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### Biot – Savart Law

### Maxwell’s Equations

PH0101 UNIT 2 LECTURE 2

- Biot Savart law
- Ampere’s circuital law
- Faradays laws of Electromagnetic induction
- Electromagnetic waves,
- Divergence, Curl and Gradient
- Maxwell’s Equations

PH0101 UNIT 2 LECTURE 2

Biot - Savart law is used to calculate the magnetic field due to a current carrying conductor.

According to this law, the magnitude of the magnetic field at any point P due to a small current element I.dl ( I = current through the element, dl = length of the element) is,

In vector notation,

PH0101 UNIT 2 LECTURE 2

Ampere’s circuital law

- It states that the line integral of the magnetic field (vector B) around any closed path or circuit is equal to μ0 (permeability of free space) times the total current (I) flowing through the closed circuit.

Mathematically,

PH0101 UNIT 2 LECTURE 2

Faraday’s Law of electromagnetic induction

- Michael Faraday found that whenever there is a change in magnetic flux linked with a circuit, an emf is induced resulting a flow of current in the circuit.
- The magnitude of the induced emf is directly proportional to the rate of change of magnetic flux.
- Lenz’s rule gives the direction of the induced emf which states that the induced current produced in a circuit always in such a direction that it opposes the change or the cause that produces it.

d is the change magnetic flux linked with a circuit

PH0101 UNIT 2 LECTURE 2

Electromagnetic waves

- According to Maxwell’s modification of Ampere’s law, a changing electric field gives rise to a magnetic field.
- It leads to the generation of electromagnetic disturbance comprising of time varying electric and magnetic fields.
- These disturbances can be propagated through space even in the absence of any material medium.
- These disturbances have the properties of a wave and are called electromagnetic waves.

PH0101 UNIT 2 LECTURE 2

Representation of Electromagnetic waves

PH0101 UNIT 2 LECTURE 2

Description of EM Wave

- The variations of electric intensity and magnetic intensity are transverse in nature.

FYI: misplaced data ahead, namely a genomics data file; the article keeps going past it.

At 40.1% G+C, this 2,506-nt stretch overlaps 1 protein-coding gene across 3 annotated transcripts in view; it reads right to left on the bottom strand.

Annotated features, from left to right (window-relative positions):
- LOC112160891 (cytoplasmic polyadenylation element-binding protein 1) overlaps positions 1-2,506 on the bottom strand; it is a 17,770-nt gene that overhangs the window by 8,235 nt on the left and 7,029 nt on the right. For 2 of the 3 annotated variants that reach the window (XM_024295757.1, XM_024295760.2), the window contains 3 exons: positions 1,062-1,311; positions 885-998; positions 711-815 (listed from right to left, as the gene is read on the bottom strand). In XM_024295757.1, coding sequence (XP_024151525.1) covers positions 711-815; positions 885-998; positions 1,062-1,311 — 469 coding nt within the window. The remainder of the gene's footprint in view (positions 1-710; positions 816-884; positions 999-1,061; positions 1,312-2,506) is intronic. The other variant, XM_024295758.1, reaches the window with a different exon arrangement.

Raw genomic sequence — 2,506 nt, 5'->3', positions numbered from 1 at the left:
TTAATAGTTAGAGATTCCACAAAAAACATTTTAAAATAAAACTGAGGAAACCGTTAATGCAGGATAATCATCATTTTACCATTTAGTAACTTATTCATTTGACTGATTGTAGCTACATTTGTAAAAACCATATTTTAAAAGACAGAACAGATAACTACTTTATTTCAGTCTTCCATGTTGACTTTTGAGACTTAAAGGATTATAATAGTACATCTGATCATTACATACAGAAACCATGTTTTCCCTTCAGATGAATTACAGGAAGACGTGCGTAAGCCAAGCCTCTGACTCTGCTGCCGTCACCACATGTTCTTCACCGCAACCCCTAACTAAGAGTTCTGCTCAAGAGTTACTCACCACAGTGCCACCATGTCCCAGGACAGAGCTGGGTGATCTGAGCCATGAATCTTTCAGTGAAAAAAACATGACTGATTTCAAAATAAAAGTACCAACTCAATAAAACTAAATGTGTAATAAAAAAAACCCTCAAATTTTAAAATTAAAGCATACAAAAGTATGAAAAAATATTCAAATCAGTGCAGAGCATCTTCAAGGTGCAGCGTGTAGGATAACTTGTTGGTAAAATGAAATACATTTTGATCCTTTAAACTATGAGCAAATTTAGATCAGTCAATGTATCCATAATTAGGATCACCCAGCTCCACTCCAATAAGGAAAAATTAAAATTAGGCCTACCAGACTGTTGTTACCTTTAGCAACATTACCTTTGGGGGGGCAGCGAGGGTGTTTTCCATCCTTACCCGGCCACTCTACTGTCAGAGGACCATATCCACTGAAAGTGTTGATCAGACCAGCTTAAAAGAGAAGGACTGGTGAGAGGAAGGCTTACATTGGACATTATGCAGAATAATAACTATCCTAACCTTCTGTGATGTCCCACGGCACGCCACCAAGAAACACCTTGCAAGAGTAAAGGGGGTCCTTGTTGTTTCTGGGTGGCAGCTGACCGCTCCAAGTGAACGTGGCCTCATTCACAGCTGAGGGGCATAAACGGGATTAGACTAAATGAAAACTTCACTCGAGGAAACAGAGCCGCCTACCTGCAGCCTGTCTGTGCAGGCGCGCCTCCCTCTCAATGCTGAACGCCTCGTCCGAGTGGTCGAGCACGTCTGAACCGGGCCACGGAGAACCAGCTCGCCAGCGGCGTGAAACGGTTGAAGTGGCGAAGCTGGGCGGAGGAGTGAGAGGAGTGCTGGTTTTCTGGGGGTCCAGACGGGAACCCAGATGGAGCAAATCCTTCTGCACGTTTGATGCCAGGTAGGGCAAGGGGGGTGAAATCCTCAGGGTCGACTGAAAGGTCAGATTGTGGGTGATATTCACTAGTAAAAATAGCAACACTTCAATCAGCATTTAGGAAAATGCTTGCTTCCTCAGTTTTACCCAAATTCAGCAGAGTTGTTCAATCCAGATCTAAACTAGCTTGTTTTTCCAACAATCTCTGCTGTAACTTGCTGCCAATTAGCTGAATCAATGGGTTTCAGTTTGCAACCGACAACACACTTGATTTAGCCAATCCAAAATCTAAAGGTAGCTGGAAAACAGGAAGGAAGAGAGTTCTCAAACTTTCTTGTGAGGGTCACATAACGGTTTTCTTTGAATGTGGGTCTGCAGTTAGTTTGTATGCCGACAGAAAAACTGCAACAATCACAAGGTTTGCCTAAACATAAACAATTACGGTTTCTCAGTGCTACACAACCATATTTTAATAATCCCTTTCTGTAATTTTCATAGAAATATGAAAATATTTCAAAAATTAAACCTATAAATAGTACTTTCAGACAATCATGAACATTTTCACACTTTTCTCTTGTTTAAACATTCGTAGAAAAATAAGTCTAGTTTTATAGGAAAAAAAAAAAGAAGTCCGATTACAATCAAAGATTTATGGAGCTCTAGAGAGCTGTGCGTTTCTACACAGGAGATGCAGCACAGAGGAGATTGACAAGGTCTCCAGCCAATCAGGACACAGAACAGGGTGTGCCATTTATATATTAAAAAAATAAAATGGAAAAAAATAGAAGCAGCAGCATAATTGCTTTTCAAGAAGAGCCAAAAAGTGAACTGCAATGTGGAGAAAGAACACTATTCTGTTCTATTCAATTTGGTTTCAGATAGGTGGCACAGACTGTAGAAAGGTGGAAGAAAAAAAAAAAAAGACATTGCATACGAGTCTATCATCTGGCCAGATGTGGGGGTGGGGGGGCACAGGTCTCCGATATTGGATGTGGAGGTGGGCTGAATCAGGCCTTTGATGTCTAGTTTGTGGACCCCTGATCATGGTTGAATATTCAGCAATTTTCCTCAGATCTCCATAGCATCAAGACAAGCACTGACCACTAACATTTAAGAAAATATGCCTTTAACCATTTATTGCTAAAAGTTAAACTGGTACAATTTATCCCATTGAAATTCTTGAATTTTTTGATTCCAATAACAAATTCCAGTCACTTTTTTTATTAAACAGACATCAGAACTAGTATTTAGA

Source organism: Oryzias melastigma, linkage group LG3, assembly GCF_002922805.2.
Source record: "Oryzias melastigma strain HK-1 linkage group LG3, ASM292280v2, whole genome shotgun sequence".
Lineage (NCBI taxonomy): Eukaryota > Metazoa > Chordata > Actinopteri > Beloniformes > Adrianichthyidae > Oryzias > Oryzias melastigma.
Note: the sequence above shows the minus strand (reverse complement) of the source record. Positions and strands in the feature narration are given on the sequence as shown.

- The variations of E and H are perpendicular to each other and also to the directions of wave propagation.
- The wave patterns of E and H for a traveling electromagnetic wave obey Maxwell’s equations.
- EM waves cover a wide range of frequencies and they travel with the same velocity as that of light i.e. 3 10 8 m s – 1.
- The EM waves include radio frequency waves, microwaves, infrared waves, visible light, ultraviolet rays, X – rays and gamma rays.

PH0101 UNIT 2 LECTURE 2

Divergence, Curl and Gradient Operations

(i) Divergence

- The divergence of a vector V written as div V represents the

scalar quantity.

div V = V =

PH0101 UNIT 2 LECTURE 2

Example forDivergence

PH0101 UNIT 2 LECTURE 2

Physical significance of divergence

- Physically the divergence of a vector quantity represents the rate of change of the field strength in the direction of the field.
- If the divergence of the vector field is positive at a point then something is diverging from a small volume surrounding with the point as a source.
- If it negative, then something is converging into the small volume surrounding that point is acting as sink.
- if the divergence at a point is zero then the rate at which something entering a small volume surrounding that point is equal to the rate at which it is leaving that volume.
- The vector field whose divergence is zero is called solenoidal

PH0101 UNIT 2 LECTURE 2

Curl of a Vector field

Curl V=

- Physically, the curl of a vector field represents the rate of change of the field strength in a direction at right angles to the field and is a measure of rotation of something in a small volume surrounding a particular point.
- For streamline motions and conservative fields, the curl is zero while it is maximum near the whirlpools